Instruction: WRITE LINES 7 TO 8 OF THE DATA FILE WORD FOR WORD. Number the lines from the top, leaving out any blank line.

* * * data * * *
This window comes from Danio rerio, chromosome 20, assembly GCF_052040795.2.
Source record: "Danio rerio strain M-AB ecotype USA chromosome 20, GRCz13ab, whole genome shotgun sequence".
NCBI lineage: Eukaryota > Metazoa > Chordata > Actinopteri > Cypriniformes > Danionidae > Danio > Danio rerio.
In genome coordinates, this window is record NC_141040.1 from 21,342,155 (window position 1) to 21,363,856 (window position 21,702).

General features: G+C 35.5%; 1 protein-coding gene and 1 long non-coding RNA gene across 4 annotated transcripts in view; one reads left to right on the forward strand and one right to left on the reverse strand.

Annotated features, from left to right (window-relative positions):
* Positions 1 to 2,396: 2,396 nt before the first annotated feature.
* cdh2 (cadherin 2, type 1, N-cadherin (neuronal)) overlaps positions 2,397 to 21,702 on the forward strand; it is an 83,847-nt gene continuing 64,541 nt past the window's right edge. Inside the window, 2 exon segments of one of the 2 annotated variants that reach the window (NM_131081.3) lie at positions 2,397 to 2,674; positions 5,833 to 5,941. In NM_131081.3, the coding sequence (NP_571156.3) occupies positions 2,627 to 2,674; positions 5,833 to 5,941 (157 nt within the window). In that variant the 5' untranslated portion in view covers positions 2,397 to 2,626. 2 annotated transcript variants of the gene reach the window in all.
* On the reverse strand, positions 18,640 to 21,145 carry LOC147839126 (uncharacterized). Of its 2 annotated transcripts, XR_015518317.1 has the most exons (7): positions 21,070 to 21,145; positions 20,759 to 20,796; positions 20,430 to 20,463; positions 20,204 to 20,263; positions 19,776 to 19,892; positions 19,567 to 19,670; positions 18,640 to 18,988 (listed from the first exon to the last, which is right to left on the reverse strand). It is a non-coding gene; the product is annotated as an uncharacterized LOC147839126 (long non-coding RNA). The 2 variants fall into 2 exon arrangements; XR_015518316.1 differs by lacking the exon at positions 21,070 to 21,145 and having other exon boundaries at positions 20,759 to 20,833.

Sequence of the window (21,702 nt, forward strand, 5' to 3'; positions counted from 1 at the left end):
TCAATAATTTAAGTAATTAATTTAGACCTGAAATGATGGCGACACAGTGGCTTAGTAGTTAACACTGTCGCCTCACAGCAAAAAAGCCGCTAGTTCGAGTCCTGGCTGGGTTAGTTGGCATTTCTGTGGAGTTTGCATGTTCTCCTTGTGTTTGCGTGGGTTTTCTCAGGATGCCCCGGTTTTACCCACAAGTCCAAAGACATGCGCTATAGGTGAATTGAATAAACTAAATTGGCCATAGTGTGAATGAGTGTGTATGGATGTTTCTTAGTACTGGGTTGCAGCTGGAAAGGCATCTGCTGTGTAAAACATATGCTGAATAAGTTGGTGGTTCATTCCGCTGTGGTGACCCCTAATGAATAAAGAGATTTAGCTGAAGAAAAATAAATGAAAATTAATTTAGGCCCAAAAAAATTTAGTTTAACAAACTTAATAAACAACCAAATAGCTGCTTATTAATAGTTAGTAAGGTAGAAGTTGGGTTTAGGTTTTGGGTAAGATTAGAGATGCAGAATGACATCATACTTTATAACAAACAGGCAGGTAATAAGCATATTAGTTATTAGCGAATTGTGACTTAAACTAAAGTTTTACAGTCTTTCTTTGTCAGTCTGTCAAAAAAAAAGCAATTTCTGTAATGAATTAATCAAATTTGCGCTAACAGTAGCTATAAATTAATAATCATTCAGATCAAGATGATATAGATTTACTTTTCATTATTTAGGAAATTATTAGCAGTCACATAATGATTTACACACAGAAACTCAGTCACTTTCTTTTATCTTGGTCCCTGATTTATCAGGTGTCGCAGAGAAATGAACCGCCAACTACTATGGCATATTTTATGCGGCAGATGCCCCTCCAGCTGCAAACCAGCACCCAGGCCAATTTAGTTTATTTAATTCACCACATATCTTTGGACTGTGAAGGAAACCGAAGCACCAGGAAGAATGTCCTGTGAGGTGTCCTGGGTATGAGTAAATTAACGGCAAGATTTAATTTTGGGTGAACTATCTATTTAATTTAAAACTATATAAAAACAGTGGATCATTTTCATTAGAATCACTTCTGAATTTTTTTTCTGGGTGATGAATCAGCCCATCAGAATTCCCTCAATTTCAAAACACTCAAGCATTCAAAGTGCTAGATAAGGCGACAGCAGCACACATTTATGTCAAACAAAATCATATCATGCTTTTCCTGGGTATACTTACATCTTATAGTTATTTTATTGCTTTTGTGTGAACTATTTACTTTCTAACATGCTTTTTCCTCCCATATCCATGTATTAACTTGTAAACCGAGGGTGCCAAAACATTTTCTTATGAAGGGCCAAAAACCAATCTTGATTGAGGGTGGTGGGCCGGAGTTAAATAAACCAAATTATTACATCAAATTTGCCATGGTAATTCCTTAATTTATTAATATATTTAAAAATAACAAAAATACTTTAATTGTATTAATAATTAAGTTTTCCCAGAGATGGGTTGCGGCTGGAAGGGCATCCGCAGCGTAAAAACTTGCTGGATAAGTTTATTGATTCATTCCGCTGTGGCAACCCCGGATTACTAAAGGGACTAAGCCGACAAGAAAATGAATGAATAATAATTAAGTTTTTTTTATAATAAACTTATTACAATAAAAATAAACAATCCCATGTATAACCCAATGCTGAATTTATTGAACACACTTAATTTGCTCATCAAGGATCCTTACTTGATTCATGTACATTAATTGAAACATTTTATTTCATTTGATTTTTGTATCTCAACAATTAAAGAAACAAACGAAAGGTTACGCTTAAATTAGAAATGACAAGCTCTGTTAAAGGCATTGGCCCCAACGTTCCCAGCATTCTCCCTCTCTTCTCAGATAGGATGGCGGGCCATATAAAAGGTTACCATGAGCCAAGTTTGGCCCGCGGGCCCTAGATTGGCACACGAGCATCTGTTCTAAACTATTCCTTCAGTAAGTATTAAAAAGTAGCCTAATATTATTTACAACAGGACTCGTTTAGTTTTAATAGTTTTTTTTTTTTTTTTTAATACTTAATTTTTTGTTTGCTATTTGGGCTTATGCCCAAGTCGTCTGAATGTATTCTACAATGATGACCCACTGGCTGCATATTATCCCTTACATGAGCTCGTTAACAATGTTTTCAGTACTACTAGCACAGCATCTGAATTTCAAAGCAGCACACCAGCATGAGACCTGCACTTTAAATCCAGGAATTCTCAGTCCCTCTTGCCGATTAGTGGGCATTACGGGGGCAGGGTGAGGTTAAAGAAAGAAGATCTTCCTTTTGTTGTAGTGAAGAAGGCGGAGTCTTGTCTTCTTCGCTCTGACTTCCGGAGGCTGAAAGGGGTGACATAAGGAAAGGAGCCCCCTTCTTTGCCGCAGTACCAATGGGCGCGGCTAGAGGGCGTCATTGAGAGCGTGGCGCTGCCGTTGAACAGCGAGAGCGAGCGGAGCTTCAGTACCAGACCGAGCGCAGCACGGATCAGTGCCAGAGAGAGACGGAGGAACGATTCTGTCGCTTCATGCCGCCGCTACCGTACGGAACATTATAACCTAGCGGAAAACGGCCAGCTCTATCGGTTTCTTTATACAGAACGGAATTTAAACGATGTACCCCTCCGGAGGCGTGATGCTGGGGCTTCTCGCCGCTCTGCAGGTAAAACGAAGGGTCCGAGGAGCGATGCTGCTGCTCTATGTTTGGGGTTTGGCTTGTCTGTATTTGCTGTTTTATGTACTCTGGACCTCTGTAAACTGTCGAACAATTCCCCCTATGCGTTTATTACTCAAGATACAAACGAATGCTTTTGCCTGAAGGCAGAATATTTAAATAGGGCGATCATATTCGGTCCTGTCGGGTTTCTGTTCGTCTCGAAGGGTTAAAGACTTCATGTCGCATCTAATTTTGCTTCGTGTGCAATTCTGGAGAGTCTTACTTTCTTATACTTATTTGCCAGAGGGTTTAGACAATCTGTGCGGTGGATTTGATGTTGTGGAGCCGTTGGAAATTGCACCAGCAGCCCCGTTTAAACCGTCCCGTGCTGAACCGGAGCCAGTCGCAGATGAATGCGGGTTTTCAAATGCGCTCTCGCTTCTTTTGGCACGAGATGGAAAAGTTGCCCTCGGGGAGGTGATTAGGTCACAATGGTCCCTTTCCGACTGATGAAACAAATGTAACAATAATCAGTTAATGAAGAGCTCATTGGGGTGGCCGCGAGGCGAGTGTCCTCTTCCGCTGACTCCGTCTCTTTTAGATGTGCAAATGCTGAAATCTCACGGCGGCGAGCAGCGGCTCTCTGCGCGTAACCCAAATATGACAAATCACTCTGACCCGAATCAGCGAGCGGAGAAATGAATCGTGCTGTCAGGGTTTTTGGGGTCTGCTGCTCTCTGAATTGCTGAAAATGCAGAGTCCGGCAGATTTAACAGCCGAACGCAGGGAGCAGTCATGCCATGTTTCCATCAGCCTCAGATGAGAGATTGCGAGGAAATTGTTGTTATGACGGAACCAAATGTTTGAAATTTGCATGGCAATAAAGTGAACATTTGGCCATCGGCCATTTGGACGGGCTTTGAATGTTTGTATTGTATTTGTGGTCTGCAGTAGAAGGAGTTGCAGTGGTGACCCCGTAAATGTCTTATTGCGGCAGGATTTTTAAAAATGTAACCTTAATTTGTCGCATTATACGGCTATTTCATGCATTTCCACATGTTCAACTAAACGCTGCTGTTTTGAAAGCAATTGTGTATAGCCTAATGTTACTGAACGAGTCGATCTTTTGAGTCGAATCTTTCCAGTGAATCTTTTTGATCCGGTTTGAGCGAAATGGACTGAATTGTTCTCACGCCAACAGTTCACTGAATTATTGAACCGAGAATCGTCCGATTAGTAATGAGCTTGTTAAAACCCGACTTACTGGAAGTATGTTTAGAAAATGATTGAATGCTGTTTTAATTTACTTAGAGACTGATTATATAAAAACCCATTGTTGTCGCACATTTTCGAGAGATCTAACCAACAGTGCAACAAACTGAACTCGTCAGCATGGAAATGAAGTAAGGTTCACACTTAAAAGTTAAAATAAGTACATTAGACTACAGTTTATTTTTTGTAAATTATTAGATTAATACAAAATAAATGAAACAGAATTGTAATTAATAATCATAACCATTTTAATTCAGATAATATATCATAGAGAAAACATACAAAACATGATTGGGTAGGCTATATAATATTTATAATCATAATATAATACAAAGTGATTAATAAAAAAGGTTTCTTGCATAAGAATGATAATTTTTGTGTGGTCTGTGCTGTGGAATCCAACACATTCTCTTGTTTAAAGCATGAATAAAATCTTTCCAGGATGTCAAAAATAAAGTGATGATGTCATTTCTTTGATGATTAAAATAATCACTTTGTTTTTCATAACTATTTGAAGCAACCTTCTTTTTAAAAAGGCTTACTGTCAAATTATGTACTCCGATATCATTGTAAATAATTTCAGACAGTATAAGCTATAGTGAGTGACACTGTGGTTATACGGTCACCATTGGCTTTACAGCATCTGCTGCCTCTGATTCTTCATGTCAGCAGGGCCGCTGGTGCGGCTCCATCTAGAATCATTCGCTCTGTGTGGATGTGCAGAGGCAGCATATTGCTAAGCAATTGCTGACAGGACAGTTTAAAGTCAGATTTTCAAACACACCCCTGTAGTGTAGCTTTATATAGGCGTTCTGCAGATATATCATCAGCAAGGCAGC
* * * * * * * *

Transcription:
* Positions 1 to 2,396: 2,396 nt before the first annotated feature.
* cdh2 (cadherin 2, type 1, N-cadherin (neuronal)) overlaps positions 2,397 to 21,702 on the forward strand; it is an 83,847-nt gene continuing 64,541 nt past the window's right edge. Inside the window, 2 exon segments of one of the 2 annotated variants that reach the window (NM_131081.3) lie at positions 2,397 to 2,674; positions 5,833 to 5,941. In NM_131081.3, the coding sequence (NP_571156.3) occupies positions 2,627 to 2,674; positions 5,833 to 5,941 (157 nt within the window). In that variant the 5' untranslated portion in view covers positions 2,397 to 2,626. 2 annotated transcript variants of the gene reach the window in all.